Folk music, in the original sense of the term, is music by and for the common people. Folk music arose, and best survives, in societies not yet affected by mass communication and the commercialization of culture.

It normally was shared by the entire community (and its performance not strictly limited to a special class of expert performers), and was transmitted by word of mouth. During the 20th and 21st centuries, folk music took on a second meaning: it describes a particular kind of popular music which is culturally descended from or otherwise influenced by traditional folk music.

Like other popular music, this kind of folk music is most often performed by experts and is transmitted in organized performances and commercially distributed recordings. However, popular music has filled some of the roles and purposes of the folk music it has replaced. Folk music is somewhat synonymous with traditional music. Both terms are used semi-interchangeably amongst the general population; however, some musical communities that actively play living folkloric musics (see Irish traditional music and Traditional Filipino music for specific examples), have adopted the term traditional music as a means of distinguishing their music from the popular music called “folk music,” especially the post-1960s “singer-songwriter” genre.

Defining Folk Music
“Folk song is usually seen as the authentic expression of a way of life now, past or about to disappear (or in some cases, to be preserved or somehow revived). Unfortunately, despite the assembly of an enormous body of work over some two centuries, there is still no unanimity on what folk music (or folklore, or the folk) ‘is'” (Middleton 1990, p.127). Gene Shay, co-founder and host of the Philadelphia Folk Festival, defined folk music in an April 2003 interview by saying: “In the strictest sense, it’s music that is rarely written for profit.

It’s music that has endured and been passed down by oral tradition. […] And folk music is participatory—you don’t have to be a great musician to be a folk singer. […] And finally, it brings a sense of community. It’s the people’s music.” The English term folk, which gained usage in the 19th century (during the Romantic period) to refer to peasants or non-literate peoples, is related to the German word Volk (meaning people or nation). The term is used to emphasize that folk music emerges spontaneously from communities of ordinary people. “

As the complexity of social stratification and interaction became clearer and increased, various conditioning criteria, such as ‘continuity’, ‘tradition’, ‘oral transmission’, ‘anonymity’ and uncommercial origins, became more important than simple social categories themselves.” Charles Seeger (1980) describes three contemporary defining criteria of folk music (Middleton 1990, p.127-8):

  1. A “schema comprising four musical types: ‘primitive’ or ‘tribal’; ‘elite’ or ‘art’; ‘folk’; and ‘popular’. Usually…folk music is associated with a lower class in societies which are culturally and socially stratified, that is, which have developed an elite, and possibly also a popular, musical culture.” Cecil Sharp (1907)?, A.L. Lloyd (1972).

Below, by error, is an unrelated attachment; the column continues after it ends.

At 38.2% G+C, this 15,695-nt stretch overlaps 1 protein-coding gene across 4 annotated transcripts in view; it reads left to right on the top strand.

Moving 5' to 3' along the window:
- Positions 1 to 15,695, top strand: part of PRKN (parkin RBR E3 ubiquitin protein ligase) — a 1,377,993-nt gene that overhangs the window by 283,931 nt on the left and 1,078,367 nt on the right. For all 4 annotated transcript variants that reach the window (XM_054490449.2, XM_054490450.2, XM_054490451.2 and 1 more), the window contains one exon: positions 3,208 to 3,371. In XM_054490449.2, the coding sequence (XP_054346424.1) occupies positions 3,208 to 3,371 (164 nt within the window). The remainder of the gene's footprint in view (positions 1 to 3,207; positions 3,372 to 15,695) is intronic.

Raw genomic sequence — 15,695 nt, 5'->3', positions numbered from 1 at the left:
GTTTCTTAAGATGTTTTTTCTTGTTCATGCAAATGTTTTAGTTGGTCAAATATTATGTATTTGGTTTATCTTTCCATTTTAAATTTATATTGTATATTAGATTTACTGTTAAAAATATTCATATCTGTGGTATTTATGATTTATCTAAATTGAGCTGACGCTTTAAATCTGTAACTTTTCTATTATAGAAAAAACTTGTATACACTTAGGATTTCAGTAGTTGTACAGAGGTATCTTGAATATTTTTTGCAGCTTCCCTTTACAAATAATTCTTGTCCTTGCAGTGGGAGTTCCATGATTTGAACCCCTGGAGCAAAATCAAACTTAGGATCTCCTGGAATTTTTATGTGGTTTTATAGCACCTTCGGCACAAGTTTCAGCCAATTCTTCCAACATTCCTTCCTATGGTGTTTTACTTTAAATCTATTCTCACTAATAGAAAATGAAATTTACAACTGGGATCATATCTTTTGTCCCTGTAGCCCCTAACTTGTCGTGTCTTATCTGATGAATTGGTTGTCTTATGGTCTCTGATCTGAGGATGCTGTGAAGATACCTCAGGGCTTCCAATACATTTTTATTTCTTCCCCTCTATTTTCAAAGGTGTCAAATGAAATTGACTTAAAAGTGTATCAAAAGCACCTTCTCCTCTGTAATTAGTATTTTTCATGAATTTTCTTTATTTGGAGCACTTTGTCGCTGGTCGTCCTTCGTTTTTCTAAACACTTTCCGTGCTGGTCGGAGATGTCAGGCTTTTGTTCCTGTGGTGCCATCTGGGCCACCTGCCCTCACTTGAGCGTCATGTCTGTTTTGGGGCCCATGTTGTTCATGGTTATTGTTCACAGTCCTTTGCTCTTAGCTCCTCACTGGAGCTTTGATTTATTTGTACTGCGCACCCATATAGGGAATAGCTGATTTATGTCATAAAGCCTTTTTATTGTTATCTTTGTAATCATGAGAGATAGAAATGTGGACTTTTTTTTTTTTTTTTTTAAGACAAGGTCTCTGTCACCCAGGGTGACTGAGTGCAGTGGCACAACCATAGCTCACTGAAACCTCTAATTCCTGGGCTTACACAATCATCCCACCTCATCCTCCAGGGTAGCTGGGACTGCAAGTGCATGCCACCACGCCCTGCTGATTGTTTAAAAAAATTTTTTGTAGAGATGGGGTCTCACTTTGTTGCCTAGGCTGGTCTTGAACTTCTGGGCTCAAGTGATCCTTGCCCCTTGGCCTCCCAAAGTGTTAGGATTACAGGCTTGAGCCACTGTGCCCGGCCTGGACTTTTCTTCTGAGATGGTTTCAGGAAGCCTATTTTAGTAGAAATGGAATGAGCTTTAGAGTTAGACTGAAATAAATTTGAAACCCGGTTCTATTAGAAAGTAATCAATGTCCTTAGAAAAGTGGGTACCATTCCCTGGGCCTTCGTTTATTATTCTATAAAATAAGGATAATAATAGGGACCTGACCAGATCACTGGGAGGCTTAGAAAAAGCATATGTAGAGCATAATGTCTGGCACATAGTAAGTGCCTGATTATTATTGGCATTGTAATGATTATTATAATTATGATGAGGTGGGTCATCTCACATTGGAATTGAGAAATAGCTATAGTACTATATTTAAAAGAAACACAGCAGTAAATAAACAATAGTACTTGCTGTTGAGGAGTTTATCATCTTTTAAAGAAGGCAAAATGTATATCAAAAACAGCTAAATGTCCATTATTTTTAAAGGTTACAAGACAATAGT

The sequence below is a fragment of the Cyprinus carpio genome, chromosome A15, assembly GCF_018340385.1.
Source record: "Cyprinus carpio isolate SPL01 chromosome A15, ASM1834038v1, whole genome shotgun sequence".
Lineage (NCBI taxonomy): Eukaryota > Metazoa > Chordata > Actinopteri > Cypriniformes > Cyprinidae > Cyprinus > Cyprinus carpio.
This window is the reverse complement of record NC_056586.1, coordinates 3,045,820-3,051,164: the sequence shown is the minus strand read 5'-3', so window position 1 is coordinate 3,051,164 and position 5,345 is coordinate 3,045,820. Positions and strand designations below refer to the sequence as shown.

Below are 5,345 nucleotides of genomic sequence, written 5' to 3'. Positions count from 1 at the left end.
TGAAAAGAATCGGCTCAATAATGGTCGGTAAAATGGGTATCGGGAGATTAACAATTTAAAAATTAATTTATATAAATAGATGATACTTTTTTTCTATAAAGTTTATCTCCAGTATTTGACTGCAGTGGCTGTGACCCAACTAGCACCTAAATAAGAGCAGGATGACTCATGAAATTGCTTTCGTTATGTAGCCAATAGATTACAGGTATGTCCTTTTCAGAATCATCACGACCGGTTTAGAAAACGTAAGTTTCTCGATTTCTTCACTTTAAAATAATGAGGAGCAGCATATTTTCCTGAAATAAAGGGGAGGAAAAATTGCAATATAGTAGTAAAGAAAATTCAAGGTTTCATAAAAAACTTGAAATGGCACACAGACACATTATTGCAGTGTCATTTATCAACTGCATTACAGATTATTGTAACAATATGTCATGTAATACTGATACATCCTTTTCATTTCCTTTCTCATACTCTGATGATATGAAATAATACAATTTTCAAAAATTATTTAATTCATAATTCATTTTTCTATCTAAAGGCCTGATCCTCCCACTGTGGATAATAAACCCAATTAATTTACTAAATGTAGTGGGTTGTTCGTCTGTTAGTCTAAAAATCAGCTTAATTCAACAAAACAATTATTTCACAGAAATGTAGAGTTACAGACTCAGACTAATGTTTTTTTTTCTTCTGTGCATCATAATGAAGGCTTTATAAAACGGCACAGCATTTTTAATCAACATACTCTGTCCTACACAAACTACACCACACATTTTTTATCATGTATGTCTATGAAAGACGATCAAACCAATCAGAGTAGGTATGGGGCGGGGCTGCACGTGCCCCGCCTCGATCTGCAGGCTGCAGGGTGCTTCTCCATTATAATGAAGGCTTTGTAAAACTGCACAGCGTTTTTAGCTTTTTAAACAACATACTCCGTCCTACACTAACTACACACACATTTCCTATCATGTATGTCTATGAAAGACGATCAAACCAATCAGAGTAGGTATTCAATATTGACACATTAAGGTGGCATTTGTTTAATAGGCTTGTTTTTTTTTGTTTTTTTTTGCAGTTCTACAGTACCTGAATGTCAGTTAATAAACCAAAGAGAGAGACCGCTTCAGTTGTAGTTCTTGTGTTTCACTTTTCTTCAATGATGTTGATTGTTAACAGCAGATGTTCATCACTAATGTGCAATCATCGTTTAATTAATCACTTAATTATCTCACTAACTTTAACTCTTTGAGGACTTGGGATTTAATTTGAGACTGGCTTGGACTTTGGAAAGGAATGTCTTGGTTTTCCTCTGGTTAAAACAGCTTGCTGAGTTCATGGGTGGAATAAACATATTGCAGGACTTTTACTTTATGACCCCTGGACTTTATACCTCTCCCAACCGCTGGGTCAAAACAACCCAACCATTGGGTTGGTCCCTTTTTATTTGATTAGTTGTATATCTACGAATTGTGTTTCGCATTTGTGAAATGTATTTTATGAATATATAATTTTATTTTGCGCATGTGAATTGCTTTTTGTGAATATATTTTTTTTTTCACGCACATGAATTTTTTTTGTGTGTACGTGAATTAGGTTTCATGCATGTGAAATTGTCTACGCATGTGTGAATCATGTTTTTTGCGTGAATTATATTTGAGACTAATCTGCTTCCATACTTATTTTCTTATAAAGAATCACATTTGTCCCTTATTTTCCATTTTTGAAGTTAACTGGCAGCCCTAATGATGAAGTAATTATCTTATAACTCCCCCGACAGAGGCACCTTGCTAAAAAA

2. “Cultural processes rather than abstract musical types…continuity and oral transmission…seen as characterizing one side of a cultural dichotomy, the other side of which is found not only in the lower layers of feudal, capitalist and some oriental societies but also in ‘primitive’ societies and in parts of ‘popular cultures’.” Redfield (1947) and Dundes (1965).
  3. Less prominent, “a rejection of rigid boundaries, preferring a conception, simply of varying practice within one field, that of ‘music’.”

David Harker (1985) argues that “folk music” is, in Peter van der Merwe’s words, “a meaningless term invented by ‘bourgeois’ commentators”. Jazz musician Louis Armstrong and blues musician Big Bill Broonzy have both been attributed the remark “All music is folk music. I ain’t never heard a horse sing a song.”

Subjects of Folk Music

Apart from instrumental music that forms a part of folk music, especially dance music traditions, much folk music is vocal music, since the instrument that makes such music is usually handy. As such, most folk music has meaningful lyrics. Narrative verse looms large in the folk music of many cultures.

This encompasses such forms as traditional epic poetry, much of which was meant originally for oral performance, sometimes accompanied by instruments. Many epic poems of various cultures were pieced together from shorter pieces of traditional narrative verse, which explains their episodic structure and often their in medias res plot developments. Other forms of traditional narrative verse relate the outcomes of battles and other tragedies or natural disasters. Sometimes, as in the triumphant Song of Deborah found in the Biblical Book of Judges, these songs celebrate victory. Laments for lost battles and wars, and the lives lost in them, are equally prominent in many folk traditions; these laments keep alive the cause for which the battle was fought. The narratives of folk songs often also remember folk heroes such as John Henry to Robin Hood. Some folk song narratives recall supernatural events or mysterious deaths.